The U.S. stance is “about building a coalition, but it’s also about preventing a coalition against” the United States, one Jewish official said.

But the administration’s statements have rattled the Israeli government.

On the one hand, Israel hopes the U.S. battle plan will include measures to undermine Iraq’s ability to attack Israel.

But many Israeli officials see the decision not to respond to the Iraqi attack in 1991 as a grievous strategic error that undermined Israel’s deterrent power and emboldened Hezbollah and Palestinian terrorist groups to attack the Jewish state.

While Israel hopes to stay out of the war entirely, Israeli officials also hope the United States will support Israel’s need to respond if it is attacked.

“If attacked unprovoked, Saddam Hussein cannot presume that we will automatically repeat the restraint we exercised in 1991,” said Mark Regev, spokesman for the Israeli Embassy in Washington.

At the same time, Israeli officials also note that the country is not on automatic pilot, and that decisions about retaliation will be made on a case-by-case basis.

The calculation also would depend on the provocation: A different response would be considered if an Iraqi missile landed harmlessly in the Negev Desert than if chemical warheads hit Tel Aviv.

Some analysts are concerned that Bush’s comments will lead to perceptions that Israel is weak.

“It sends the wrong signal to Baghdad,” said David Makovsky, senior fellow at the Washington Institute for Near East Policy. “It’s perhaps implying that the U.S. could seek to restrain Israel if it is attacked by Iraq,” making Israel seem like a U.S. pawn.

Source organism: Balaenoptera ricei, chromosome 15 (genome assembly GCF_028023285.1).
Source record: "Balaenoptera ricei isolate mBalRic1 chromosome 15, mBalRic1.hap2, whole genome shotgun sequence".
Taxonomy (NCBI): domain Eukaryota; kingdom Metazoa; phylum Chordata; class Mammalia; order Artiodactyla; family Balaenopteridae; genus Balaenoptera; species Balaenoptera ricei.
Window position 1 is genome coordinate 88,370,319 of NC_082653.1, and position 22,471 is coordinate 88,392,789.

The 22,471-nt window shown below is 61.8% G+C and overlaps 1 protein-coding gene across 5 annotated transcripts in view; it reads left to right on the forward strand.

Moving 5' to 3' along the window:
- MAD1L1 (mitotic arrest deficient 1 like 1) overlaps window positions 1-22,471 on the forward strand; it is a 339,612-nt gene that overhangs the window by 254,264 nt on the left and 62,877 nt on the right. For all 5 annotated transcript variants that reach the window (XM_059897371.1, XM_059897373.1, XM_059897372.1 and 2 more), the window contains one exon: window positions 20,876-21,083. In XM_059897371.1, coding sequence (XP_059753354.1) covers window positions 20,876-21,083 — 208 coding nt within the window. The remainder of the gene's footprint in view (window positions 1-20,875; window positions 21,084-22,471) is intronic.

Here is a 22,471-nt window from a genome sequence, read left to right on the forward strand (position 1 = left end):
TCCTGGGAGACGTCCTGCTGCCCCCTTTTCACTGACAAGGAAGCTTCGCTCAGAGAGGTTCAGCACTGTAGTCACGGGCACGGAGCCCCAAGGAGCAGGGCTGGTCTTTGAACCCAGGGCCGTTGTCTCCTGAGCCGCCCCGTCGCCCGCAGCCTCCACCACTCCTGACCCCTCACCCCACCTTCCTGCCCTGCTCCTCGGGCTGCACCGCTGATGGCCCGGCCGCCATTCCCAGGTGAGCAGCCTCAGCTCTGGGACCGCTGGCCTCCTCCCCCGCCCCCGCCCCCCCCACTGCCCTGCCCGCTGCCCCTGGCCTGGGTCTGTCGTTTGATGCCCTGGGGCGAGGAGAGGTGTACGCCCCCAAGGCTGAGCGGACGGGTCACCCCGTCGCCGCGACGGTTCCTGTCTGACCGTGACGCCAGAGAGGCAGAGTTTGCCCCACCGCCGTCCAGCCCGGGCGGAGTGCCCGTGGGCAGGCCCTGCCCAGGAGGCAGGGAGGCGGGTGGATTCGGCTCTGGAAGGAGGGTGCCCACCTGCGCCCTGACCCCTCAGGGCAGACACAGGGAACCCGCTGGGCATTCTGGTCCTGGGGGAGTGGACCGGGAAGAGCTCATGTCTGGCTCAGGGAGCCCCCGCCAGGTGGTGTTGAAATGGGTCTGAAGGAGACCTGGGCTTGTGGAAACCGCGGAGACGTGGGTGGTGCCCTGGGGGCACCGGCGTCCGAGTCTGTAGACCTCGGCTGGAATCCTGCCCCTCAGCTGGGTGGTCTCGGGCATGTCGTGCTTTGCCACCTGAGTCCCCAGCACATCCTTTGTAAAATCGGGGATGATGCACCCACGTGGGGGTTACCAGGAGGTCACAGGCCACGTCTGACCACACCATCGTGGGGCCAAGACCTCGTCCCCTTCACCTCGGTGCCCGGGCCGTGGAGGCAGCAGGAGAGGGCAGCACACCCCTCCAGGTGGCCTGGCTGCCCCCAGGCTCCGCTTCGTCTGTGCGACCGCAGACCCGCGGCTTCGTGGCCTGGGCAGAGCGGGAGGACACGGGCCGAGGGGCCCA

But is that the case? More likely, some analysts note, is that U.S. planners realize Israeli retaliation would be largely symbolic — there is little Israel could add if the United States already were leading a massive war effort — and therefore not worth the diplomatic risk.

What the episode has revealed is the divergence of interests between the United States and Israel.

The United States, which seeks to gain at least Arab acquiescence to an attack on a fellow Arab regime, is “trying to tell the Arabs that this is not a U.S.-Israeli production,” one analyst said.

Israel would welcome the overthrow of Iraqi President Saddam Hussein, whom it regards as a sworn enemy, but it also believes it important to show strength after its passivity in 1991. Several Israeli officials have expressed concern that holding fire a decade later would show an undue reliance on the United States.